CURNOW: Where are you now in that period? What's it been like?

KHALID: OK. So I'm actually currently on day 16 of 21. So I'm definitely well into my three weeks and all I have to say it is it is definitely absolutely grueling. It is difficult.

We knew this when we were coming in, but, you know, we were focused. We were here to help. They're long 12-hour days and, you know, we go back to back to back really with no time off. So, it's very difficult, yes.

CURNOW: And you walk -- just talk us through the kind of situation you walked into in New York. I know that in one of your posts you said, you know, in addition to just nursing, you're doing a lot of MacGyvering. That this has also been a lot of --


CURNOW: -- figuring things out on the job day by day, hour by hour.

KHALID: Absolutely.

So, you know, the resources are -- that's the problem here.


We have low -- we're low on resources. You know, we're essentially at a war, it's a pandemic and we're low on resources. It's nobody's fault, it's just the way it is.

So, really, you have to -- that's where your critical thinking comes into play and you have to get clever about getting certain things to work or coming up with something, an alternative if you don't have a resource at hand. So, that's kind of what I meant by MacGyvering.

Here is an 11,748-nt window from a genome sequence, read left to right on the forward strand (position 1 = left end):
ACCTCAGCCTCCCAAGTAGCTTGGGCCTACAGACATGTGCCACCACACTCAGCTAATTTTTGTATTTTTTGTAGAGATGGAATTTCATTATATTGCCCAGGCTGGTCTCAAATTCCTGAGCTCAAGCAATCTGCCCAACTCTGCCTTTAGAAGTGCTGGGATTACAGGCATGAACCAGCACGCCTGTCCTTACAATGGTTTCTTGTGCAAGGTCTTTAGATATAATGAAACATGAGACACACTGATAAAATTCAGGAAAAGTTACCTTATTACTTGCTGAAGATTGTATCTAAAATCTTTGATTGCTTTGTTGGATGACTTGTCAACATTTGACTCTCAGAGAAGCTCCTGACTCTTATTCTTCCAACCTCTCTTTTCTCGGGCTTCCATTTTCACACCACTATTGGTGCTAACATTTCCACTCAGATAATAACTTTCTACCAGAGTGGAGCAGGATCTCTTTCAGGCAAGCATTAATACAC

CURNOW: And give us a sense of what has been your most difficult day for a moment.

KHALID: Honestly, I would have to say the most difficult part of this whole experience is seeing the patients -- sick patients, dying patients without their families. By far, I have -- every health care worker here, they've all said the same thing.

It is really hard to see them, you know, sick without their loved ones at their side, to see them dying without their loved ones at their side. That's probably what really hits us hardest.

CURNOW: Yes. I mean, it hits you as a human being. What have you said to them? How have you comforted them?